• not be a convicted felon currently incarcerated for commission of a felony
  • *find more information on voting rights restoration here

From the ACLU, The First Amendment protects your right to assemble and express your views through protest. However, police and other government officials are allowed to place certain narrow restrictions on the exercise of speech rights. Make sure you’re prepared by brushing up on your rights before heading out into the streets. Further information can be found on the ACLU webpage

A good resource to review in order to prepare before, during and after attending a protest can be found on the Right to Protest to webpage

Please note: ISSS does not endorse or encourage students to attend certain protests or rallies. We provide this information so you can understand your rights, protect yourself, and make best choices.

 Information on how to become a Legal Observer at a protest can be found here

  • Pro Bono Initiatives through the S.J. Quinney College of Law at the University of Utah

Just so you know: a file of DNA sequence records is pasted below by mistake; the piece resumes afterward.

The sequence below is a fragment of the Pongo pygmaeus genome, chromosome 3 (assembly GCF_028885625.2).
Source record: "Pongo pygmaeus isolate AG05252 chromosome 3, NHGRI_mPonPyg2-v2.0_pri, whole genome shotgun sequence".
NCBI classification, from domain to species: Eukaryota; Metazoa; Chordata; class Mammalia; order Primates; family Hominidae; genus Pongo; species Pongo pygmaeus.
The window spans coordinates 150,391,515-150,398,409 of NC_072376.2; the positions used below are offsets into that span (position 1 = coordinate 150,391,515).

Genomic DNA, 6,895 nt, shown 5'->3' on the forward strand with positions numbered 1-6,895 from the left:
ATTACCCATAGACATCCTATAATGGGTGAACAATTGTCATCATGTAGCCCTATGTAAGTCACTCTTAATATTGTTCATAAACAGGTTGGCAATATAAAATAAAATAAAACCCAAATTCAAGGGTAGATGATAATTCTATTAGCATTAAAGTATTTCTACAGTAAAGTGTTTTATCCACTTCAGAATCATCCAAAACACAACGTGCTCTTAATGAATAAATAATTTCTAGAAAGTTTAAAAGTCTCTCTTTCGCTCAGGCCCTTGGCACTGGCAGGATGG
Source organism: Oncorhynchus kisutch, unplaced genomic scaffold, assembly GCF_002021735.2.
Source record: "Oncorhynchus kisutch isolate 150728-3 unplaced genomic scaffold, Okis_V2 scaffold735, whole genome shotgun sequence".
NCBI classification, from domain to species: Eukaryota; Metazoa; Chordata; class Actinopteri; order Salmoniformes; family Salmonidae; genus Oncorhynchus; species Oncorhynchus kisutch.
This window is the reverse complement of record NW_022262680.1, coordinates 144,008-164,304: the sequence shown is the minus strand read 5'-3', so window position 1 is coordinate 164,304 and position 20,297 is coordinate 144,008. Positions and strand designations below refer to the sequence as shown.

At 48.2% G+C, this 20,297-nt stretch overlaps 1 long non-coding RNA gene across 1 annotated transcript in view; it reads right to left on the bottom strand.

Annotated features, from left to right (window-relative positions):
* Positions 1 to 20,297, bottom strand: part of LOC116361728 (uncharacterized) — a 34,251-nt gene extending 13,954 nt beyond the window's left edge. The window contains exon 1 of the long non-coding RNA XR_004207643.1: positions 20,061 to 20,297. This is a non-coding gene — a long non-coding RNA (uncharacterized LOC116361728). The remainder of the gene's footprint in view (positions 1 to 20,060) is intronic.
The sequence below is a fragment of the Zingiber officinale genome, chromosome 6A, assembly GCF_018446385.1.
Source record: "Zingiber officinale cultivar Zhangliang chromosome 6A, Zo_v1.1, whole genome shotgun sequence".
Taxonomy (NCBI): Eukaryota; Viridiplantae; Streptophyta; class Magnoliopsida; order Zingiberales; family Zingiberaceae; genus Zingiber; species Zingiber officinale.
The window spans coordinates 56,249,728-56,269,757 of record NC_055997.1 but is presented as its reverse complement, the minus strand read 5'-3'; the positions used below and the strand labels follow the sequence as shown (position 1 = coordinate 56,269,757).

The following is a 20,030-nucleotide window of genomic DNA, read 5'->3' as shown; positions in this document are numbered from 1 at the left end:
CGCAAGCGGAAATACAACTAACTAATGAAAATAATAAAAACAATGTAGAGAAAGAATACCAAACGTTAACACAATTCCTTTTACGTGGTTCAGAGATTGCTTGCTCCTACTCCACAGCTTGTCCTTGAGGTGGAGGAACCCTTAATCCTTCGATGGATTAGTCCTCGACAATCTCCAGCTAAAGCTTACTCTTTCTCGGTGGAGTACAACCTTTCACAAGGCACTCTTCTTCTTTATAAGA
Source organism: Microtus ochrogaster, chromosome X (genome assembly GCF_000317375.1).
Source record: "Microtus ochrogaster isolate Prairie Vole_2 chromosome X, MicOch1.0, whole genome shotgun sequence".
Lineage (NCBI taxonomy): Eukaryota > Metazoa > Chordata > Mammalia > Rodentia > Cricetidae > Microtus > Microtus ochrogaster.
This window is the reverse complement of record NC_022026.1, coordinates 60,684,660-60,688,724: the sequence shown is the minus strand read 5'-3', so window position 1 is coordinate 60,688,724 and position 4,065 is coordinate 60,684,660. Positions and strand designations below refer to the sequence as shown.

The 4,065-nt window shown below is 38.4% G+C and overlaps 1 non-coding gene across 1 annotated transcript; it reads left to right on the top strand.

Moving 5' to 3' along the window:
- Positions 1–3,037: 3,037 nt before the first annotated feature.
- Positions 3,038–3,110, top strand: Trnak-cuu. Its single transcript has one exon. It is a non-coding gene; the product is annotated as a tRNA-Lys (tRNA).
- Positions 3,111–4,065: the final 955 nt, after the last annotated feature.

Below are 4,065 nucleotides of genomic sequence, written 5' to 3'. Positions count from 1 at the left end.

• Utah Immigration Attorneys 
  • Contact ISSS for further resources on your situation and to set up an appointment with an International Student Advisor. Email: international@utah.edu or call us at 801-581-8876
  • *These resources are to provide the names of select local immigration attorneys as well as resources for finding additional attorneys who practice immigration law locally and nationally. The University of Utah does not recommend or endorse any particular immigration attorney(s). You are responsible for selecting and vetting the attorney of your choosing for your particular legal needs.

Please contact ISSS if you are in legal trouble, or have further questions on this topic. We are here to assist and give additional resources for your situation. Email: international@utah.edu or call us at 801-581-8876.

 

Last Updated: 10/23/20